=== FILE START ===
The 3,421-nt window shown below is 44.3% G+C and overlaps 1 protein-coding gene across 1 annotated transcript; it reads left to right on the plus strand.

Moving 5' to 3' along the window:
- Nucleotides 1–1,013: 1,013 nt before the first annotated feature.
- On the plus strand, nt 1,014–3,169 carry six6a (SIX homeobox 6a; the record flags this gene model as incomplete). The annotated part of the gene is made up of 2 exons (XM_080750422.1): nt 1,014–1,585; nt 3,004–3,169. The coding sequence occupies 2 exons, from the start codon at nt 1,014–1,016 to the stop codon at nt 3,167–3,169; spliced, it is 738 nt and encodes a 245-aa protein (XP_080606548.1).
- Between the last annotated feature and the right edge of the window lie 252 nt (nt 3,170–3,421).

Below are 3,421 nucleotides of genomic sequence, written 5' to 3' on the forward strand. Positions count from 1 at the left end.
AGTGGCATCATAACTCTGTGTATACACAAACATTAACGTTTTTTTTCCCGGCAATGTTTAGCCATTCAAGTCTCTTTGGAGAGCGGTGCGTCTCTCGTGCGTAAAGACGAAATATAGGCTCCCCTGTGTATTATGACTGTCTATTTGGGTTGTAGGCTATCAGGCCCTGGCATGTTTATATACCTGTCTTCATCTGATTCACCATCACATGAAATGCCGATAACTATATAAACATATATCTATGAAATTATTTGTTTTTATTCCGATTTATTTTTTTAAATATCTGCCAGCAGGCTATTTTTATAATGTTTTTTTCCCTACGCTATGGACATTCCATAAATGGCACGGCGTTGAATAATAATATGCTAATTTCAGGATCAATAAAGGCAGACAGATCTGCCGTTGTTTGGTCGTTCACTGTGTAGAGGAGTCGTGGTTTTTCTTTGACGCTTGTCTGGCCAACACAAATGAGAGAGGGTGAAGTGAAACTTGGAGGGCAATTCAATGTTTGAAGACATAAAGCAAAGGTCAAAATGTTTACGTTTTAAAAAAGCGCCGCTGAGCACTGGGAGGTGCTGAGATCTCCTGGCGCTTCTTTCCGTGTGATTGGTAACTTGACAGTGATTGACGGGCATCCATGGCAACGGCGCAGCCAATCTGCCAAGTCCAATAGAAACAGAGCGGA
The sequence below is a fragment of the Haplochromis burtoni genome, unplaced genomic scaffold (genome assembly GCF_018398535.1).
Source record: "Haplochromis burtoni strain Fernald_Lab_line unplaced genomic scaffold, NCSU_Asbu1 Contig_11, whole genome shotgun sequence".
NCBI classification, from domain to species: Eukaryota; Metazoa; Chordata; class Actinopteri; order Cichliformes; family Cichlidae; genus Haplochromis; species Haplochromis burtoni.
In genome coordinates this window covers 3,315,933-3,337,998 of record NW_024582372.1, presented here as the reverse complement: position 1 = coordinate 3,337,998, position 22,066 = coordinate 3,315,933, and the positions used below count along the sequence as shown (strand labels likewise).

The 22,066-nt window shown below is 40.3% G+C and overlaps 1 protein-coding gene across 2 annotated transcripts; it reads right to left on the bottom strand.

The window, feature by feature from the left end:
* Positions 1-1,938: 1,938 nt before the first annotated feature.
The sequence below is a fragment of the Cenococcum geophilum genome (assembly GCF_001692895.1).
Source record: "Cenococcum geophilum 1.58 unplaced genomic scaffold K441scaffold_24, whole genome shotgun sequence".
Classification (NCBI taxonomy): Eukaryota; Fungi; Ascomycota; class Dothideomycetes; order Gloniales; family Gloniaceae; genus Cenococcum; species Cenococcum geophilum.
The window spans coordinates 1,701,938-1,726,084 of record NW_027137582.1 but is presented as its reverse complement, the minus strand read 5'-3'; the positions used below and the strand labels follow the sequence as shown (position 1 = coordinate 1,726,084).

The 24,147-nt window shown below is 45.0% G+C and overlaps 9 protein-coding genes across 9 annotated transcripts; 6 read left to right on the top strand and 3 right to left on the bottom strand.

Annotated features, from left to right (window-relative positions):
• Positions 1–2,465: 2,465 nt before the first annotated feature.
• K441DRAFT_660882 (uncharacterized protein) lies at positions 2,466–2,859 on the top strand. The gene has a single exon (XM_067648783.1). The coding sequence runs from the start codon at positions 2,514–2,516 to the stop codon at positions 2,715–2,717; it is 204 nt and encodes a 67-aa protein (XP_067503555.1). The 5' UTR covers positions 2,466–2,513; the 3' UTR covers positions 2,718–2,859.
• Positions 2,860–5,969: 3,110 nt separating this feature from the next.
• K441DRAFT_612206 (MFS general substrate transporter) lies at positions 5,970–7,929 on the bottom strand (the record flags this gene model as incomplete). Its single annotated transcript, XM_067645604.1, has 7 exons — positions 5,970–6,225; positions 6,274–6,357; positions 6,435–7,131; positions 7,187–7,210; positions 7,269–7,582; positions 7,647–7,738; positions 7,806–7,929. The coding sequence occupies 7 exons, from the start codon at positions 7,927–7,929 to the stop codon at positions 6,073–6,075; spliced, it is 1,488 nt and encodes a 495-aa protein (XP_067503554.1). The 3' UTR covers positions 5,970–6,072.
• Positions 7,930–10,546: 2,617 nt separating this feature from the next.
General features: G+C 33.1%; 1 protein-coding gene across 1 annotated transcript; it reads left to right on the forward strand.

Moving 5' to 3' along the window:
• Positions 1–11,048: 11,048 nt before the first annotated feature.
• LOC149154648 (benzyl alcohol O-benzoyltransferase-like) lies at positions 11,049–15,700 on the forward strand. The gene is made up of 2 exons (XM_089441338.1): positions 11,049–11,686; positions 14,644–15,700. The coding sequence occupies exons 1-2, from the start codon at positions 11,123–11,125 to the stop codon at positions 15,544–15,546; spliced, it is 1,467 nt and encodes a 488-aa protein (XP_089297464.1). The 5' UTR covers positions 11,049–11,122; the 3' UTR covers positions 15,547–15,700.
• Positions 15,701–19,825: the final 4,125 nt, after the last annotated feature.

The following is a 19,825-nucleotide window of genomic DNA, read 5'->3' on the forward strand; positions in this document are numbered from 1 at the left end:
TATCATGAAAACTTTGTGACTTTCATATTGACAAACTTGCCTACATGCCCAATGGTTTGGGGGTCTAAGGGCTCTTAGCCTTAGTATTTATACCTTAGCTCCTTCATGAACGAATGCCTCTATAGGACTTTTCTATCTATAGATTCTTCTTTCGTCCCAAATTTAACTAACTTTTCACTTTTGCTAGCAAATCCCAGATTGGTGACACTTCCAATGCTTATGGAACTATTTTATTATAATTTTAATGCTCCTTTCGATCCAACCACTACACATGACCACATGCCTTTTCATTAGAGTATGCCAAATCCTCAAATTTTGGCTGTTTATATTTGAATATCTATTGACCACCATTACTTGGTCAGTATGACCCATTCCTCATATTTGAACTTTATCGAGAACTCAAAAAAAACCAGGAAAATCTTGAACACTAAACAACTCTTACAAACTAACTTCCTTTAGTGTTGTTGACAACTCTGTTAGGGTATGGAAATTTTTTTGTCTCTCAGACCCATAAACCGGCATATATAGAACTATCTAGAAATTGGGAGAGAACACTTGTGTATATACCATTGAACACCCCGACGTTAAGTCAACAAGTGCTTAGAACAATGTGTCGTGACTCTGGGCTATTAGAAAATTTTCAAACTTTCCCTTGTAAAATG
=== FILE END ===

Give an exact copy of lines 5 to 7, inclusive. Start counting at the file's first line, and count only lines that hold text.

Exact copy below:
- Between the last annotated feature and the right edge of the window lie 252 nt (nt 3,170–3,421).

Below are 3,421 nucleotides of genomic sequence, written 5' to 3' on the forward strand. Positions count from 1 at the left end.
AGTGGCATCATAACTCTGTGTATACACAAACATTAACGTTTTTTTTCCCGGCAATGTTTAGCCATTCAAGTCTCTTTGGAGAGCGGTGCGTCTCTCGTGCGTAAAGACGAAATATAGGCTCCCCTGTGTATTATGACTGTCTATTTGGGTTGTAGGCTATCAGGCCCTGGCATGTTTATATACCTGTCTTCATCTGATTCACCATCACATGAAATGCCGATAACTATATAAACATATATCTATGAAATTATTTGTTTTTATTCCGATTTATTTTTTTAAATATCTGCCAGCAGGCTATTTTTATAATGTTTTTTTCCCTACGCTATGGACATTCCATAAATGGCACGGCGTTGAATAATAATATGCTAATTTCAGGATCAATAAAGGCAGACAGATCTGCCGTTGTTTGGTCGTTCACTGTGTAGAGGAGTCGTGGTTTTTCTTTGACGCTTGTCTGGCCAACACAAATGAGAGAGGGTGAAGTGAAACTTGGAGGGCAATTCAATGTTTGAAGACATAAAGCAAAGGTCAAAATGTTTACGTTTTAAAAAAGCGCCGCTGAGCACTGGGAGGTGCTGAGATCTCCTGGCGCTTCTTTCCGTGTGATTGGTAACTTGACAGTGATTGACGGGCATCCATGGCAACGGCGCAGCCAATCTGCCAAGTCCAATAGAAACAGAGCGGA